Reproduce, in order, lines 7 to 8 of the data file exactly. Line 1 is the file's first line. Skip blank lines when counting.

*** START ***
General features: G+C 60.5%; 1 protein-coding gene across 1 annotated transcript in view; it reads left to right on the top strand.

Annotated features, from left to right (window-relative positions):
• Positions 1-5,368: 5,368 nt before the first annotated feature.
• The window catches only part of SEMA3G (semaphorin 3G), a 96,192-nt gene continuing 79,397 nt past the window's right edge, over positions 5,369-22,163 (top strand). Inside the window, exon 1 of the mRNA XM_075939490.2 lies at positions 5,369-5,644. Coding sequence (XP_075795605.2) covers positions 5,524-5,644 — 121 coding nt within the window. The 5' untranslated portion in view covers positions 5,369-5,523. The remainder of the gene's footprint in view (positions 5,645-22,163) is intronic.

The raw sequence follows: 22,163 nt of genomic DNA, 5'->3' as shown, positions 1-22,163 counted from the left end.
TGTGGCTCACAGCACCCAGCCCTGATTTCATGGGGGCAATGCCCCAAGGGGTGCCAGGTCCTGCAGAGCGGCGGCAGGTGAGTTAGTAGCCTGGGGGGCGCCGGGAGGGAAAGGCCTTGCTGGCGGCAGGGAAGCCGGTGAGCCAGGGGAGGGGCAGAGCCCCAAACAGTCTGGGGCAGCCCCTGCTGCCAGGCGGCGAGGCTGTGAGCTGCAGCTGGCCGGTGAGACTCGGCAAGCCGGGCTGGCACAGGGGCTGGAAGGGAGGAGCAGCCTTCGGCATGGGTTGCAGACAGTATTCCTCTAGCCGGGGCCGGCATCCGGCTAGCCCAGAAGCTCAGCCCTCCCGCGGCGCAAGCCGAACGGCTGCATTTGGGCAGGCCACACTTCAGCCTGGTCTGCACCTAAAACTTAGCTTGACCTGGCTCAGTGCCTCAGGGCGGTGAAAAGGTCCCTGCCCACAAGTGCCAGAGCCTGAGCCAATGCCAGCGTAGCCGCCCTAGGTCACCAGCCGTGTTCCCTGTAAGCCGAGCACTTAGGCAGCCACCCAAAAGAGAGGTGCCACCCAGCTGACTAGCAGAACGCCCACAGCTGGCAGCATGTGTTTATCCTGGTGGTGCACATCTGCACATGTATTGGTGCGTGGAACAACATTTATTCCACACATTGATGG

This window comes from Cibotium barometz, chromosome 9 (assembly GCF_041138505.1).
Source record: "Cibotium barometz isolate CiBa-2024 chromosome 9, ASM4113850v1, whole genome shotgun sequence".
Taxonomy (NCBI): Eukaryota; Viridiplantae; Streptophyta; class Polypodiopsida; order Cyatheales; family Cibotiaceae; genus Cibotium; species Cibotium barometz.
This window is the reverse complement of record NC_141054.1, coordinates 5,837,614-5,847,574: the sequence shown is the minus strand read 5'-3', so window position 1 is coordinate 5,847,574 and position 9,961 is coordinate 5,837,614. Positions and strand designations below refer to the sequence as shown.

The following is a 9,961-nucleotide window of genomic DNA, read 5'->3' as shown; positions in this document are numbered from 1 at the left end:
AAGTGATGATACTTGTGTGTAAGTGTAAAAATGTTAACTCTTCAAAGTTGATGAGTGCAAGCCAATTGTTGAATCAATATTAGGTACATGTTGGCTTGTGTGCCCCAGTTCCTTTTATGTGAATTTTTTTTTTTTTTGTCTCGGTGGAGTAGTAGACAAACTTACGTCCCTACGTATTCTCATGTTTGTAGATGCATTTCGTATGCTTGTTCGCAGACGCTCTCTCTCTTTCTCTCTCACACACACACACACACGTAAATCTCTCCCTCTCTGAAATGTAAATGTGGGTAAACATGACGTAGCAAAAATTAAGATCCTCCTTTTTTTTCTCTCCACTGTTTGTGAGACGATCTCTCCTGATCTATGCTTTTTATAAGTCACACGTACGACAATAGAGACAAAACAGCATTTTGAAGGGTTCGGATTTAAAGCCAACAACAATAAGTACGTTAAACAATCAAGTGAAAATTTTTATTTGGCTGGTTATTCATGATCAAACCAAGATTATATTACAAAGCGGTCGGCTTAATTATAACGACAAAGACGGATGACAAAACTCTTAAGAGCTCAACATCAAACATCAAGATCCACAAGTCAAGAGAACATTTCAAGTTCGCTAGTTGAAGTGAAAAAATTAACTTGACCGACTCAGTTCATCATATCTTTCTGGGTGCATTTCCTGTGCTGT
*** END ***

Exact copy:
This window comes from Cibotium barometz, chromosome 9 (assembly GCF_041138505.1).
Source record: "Cibotium barometz isolate CiBa-2024 chromosome 9, ASM4113850v1, whole genome shotgun sequence".